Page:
Slugs and snails

Are all slugs and snails found in the garden destructive?

I seem to recall reading somewhere there are slugs that prey on other slugs and snails and would hate to think I am killing the good ones as well

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  • BoltgirlBoltgirl Posts: 10

    The main slugs that I have a problem with ar the Arion lusitanicus, which have many common names, among them murderslug, Spanish slug, and others. It is invasive and prolific, breeding very rapidly and eating everything in sight - even each other. Some people snip them in half, then cover the carcass in poison, and other Spanish slugs come along and eat those, then crawl off and die. The friendlier snails, shelled varieties, I leave. Yellow or Blue Ducks seem to like the Spanish slugs as a tasty meal, and many people over here in Sweden have them for just that purpose. Might be difficult to get ahold of in GB, especially since the Svensk Blåanka (literally translates to Swedish Blueduck) isn't the same as the variety of the same common name found abroad. Anyways, that's my two bits worth, and I wish you all the best of luck. 

  • I don't tend to kill anything in the garden, even the slugs and snails which feed a whole host of other critters.  I use gravel, copper tape, egg shells etc to stop the wholesale destruction of my favourite plants.  By chance, as it has a path running past it, I put all my young plants by the pond to harden off and none of them have been nibbled.  I'm presuming as the pond is home to frogs and newts and is visited by birds and hedgehogs, any slugs are quickly despatched image

  • I'm lucky here, mallards visit the garden regularly and do their bit but the key defenders of my hostas here seem to be less glamorous creatures such as pygmy shrews, ground beetles and newts. There's a small population of slow worms but oddly enough no frogs or toads apart from the frog spawn I introduced this year from some evaporating ponds nearby.

    Boltgirl is right to suggest ducks - all domestic breeds will eat them. Expect a bit of impact though as they do like creating muddy puddles and although far less destructive than chickens, those webbed feet are great for trampling delicate plants! Properly handled they're terrific pets and breeds such as khaki campbells will lay an egg a day year round more or less.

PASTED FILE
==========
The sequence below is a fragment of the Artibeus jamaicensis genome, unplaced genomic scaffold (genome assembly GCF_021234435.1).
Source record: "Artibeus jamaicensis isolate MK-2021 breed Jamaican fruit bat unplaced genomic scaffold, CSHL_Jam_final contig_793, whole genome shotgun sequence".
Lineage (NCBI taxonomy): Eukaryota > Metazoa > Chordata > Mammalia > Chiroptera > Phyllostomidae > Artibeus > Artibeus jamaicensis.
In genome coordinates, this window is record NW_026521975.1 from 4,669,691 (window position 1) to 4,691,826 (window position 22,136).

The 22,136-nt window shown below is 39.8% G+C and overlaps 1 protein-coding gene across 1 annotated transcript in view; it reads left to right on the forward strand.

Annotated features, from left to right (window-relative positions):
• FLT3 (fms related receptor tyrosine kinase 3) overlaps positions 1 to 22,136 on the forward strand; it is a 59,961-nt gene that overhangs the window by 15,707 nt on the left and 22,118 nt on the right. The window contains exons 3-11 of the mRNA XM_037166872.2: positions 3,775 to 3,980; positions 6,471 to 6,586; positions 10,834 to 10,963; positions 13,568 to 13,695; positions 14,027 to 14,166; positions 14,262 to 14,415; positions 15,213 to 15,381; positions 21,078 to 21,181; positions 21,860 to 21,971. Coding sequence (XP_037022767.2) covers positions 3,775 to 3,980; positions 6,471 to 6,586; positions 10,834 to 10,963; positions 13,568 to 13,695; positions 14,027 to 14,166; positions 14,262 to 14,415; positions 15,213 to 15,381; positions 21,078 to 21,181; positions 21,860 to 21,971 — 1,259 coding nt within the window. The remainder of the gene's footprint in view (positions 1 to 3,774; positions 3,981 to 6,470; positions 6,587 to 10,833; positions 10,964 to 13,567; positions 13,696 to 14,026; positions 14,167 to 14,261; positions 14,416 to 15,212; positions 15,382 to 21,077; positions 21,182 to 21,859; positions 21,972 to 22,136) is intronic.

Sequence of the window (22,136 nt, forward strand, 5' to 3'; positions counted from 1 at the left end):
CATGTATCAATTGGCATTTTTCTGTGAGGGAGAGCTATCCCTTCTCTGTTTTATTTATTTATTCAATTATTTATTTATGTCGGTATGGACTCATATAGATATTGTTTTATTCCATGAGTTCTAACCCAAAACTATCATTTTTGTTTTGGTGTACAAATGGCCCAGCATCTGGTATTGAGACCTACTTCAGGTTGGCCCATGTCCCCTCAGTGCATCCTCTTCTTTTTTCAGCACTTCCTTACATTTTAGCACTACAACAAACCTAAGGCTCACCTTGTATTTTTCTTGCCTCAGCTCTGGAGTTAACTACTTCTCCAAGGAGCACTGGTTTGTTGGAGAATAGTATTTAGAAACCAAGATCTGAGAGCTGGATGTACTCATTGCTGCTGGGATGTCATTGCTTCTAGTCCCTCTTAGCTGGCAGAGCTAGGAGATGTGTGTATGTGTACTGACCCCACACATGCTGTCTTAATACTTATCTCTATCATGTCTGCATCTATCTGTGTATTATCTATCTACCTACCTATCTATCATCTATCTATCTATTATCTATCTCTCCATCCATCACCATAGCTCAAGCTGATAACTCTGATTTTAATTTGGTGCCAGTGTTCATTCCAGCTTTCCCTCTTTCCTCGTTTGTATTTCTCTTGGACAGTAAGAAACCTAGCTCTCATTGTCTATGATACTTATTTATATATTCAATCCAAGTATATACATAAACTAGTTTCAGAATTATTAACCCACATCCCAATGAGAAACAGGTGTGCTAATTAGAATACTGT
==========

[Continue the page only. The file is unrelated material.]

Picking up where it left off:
• BoltgirlBoltgirl Posts: 10

    I totally forgot to mention what I saw on Gardeners' World, from last year, I think. Rachel visited a pair of hostaholics, June Colley and John Baker, who had something like 1300 different kinds of hostas, which were all in pristine condition. Their recipe for success was garlic - apparently, it serves as a mild nerve poison for slugs, so they leave the leaves alone, and it kills the eggs, when you spray it on the soil. The recipe for making the garlic spray was as follows: 

    Put a whole garlic in a plastic bag, smash it with a rolling pin or other heavy tool. 

    Add the smashed garlic to 1L of water, let boil on the stove for 5 minutes. 

    Let it cool, then sieve it, then bottle the garlic water and store in the fridge. 

    Add 1 tblsp/1L of water in a spraybottle as needed, preferably a long nozzled one so you easily can get in under the leaves to spray the soil. 

  • COATSWORTHCOATSWORTH Posts: 19

    has anyone tried it to see if it really works my garden is full of slugs and snails l think there must a least more than three kinds of snail

  • COATSWORTHCOATSWORTH Posts: 19

    has anyone tried it to see if it really works? my garden is full of slugs and snails l think there must a least more than three kinds of snail

  • Tim BurrTim Burr Posts: 344
    I visited a garden in the National Garden Scheme last year. They used the garlic brew method and they had fantastic hostas. However, the owner of the garden also said that at the start of the season, he relied on slug pellets, and also a good pair of scissors and a torch.
  • YJF56YJF56 Posts: 1
    What do you do with all the slugs that can be collected at night? I hate killing things and will leave the snails alone.
  • BoltgirlBoltgirl Posts: 10

    I put the slugs right in a bucket with saturated salt water. They die right away, so I figure this is the most humane way to get rid of them. I am lucky to have the sea right nearby, so I empty the bucket into it and the crabs get a good meal, too. If you don't have the sea nearby for a nice supply of salt water, I suggest buying a large bag of salt, the kind you use for the road in winter, and take a bucket of that on your slughunt. The salt will stil kill them immediately. 

    If you, like me, are a bit squeamish about picking the slugs up (they're really, really slimy), then the best tool I've found is the big wooden tweezer-like vices you use to pick up toast (but get a separate pair for the slugs!). 

    I agree that it's very hard to kill even slugs, but with the ones we've got here, they breed worse than rabbits, and take over everything if you don't get rid of them. Last year, I couldn't walk barefoot at all, cause every few steps I'd be stepping on a slug!

  • cloud8cloud8 Posts: 101

    I have copied down Carol Klein's advice from Gardeners' World on Friday for slug resistant plants - a most welcome feature.  Here they are:

    aguilegia

    agastache 'Blackadder' giant hyssop

    astilbe

    digitalis foxgloves

    geranium

    helleorus hybridus lenten rose

    knautia macedonica 'Red Knight'

    penstemon heterophyllus 'Heavenly Blue' foothill penstemon

    ranunculae - buttercup family (aconites)

    rosaceae (alchemilla, crataegus, cotoneaster, prunus, rosa, rubus, sorbus)

    sedum 'Jose Aubergine' ice plant

    sidalcea 'Elsie Heugh' prairie mallow

     

    Happy slug free gardening

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